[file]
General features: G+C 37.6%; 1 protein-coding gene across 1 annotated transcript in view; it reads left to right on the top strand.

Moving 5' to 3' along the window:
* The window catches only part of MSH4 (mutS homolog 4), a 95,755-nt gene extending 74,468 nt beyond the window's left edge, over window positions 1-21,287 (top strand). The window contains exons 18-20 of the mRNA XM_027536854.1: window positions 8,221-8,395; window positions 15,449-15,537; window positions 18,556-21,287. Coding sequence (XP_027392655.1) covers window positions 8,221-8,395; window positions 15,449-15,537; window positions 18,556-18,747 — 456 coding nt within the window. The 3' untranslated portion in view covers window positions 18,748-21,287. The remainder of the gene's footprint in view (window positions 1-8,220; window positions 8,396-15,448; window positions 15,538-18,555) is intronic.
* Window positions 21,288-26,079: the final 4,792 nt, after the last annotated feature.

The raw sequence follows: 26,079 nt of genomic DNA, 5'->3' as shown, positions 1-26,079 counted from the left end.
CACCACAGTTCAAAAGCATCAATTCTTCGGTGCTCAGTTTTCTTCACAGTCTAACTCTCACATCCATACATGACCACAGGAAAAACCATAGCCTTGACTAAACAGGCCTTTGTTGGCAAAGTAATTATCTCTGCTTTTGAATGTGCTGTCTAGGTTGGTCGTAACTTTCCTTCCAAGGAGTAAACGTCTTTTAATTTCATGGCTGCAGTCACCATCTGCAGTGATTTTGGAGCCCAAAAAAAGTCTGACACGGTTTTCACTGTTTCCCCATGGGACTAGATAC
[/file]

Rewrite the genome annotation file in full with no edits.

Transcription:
General features: G+C 37.6%; 1 protein-coding gene across 1 annotated transcript in view; it reads left to right on the top strand.

Moving 5' to 3' along the window:
* The window catches only part of MSH4 (mutS homolog 4), a 95,755-nt gene extending 74,468 nt beyond the window's left edge, over window positions 1-21,287 (top strand). The window contains exons 18-20 of the mRNA XM_027536854.1: window positions 8,221-8,395; window positions 15,449-15,537; window positions 18,556-21,287. Coding sequence (XP_027392655.1) covers window positions 8,221-8,395; window positions 15,449-15,537; window positions 18,556-18,747 — 456 coding nt within the window. The 3' untranslated portion in view covers window positions 18,748-21,287. The remainder of the gene's footprint in view (window positions 1-8,220; window positions 8,396-15,448; window positions 15,538-18,555) is intronic.
* Window positions 21,288-26,079: the final 4,792 nt, after the last annotated feature.

The raw sequence follows: 26,079 nt of genomic DNA, 5'->3' as shown, positions 1-26,079 counted from the left end.
CACCACAGTTCAAAAGCATCAATTCTTCGGTGCTCAGTTTTCTTCACAGTCTAACTCTCACATCCATACATGACCACAGGAAAAACCATAGCCTTGACTAAACAGGCCTTTGTTGGCAAAGTAATTATCTCTGCTTTTGAATGTGCTGTCTAGGTTGGTCGTAACTTTCCTTCCAAGGAGTAAACGTCTTTTAATTTCATGGCTGCAGTCACCATCTGCAGTGATTTTGGAGCCCAAAAAAAGTCTGACACGGTTTTCACTGTTTCCCCATGGGACTAGATAC